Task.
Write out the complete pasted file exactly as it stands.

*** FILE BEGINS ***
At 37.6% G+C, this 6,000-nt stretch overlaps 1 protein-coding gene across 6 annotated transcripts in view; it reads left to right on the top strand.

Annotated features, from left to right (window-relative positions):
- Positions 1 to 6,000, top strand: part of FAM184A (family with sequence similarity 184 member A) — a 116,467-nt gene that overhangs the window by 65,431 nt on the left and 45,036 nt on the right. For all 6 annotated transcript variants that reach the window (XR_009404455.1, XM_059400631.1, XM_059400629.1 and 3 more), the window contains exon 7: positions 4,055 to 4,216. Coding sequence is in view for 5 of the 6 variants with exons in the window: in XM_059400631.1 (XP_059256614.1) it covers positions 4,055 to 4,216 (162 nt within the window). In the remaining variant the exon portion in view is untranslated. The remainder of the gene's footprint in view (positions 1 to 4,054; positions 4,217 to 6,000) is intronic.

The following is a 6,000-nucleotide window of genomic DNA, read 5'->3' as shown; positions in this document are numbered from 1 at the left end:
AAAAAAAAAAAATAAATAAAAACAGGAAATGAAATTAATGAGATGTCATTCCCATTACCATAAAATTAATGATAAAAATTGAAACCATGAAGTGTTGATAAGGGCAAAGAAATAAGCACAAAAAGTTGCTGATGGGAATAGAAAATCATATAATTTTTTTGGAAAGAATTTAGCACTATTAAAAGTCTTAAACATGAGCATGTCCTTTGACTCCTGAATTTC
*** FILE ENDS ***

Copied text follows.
At 37.6% G+C, this 6,000-nt stretch overlaps 1 protein-coding gene across 6 annotated transcripts in view; it reads left to right on the top strand.

Annotated features, from left to right (window-relative positions):
- Positions 1 to 6,000, top strand: part of FAM184A (family with sequence similarity 184 member A) — a 116,467-nt gene that overhangs the window by 65,431 nt on the left and 45,036 nt on the right. For all 6 annotated transcript variants that reach the window (XR_009404455.1, XM_059400631.1, XM_059400629.1 and 3 more), the window contains exon 7: positions 4,055 to 4,216. Coding sequence is in view for 5 of the 6 variants with exons in the window: in XM_059400631.1 (XP_059256614.1) it covers positions 4,055 to 4,216 (162 nt within the window). In the remaining variant the exon portion in view is untranslated. The remainder of the gene's footprint in view (positions 1 to 4,054; positions 4,217 to 6,000) is intronic.

The following is a 6,000-nucleotide window of genomic DNA, read 5'->3' as shown; positions in this document are numbered from 1 at the left end:
AAAAAAAAAAAATAAATAAAAACAGGAAATGAAATTAATGAGATGTCATTCCCATTACCATAAAATTAATGATAAAAATTGAAACCATGAAGTGTTGATAAGGGCAAAGAAATAAGCACAAAAAGTTGCTGATGGGAATAGAAAATCATATAATTTTTTTGGAAAGAATTTAGCACTATTAAAAGTCTTAAACATGAGCATGTCCTTTGACTCCTGAATTTC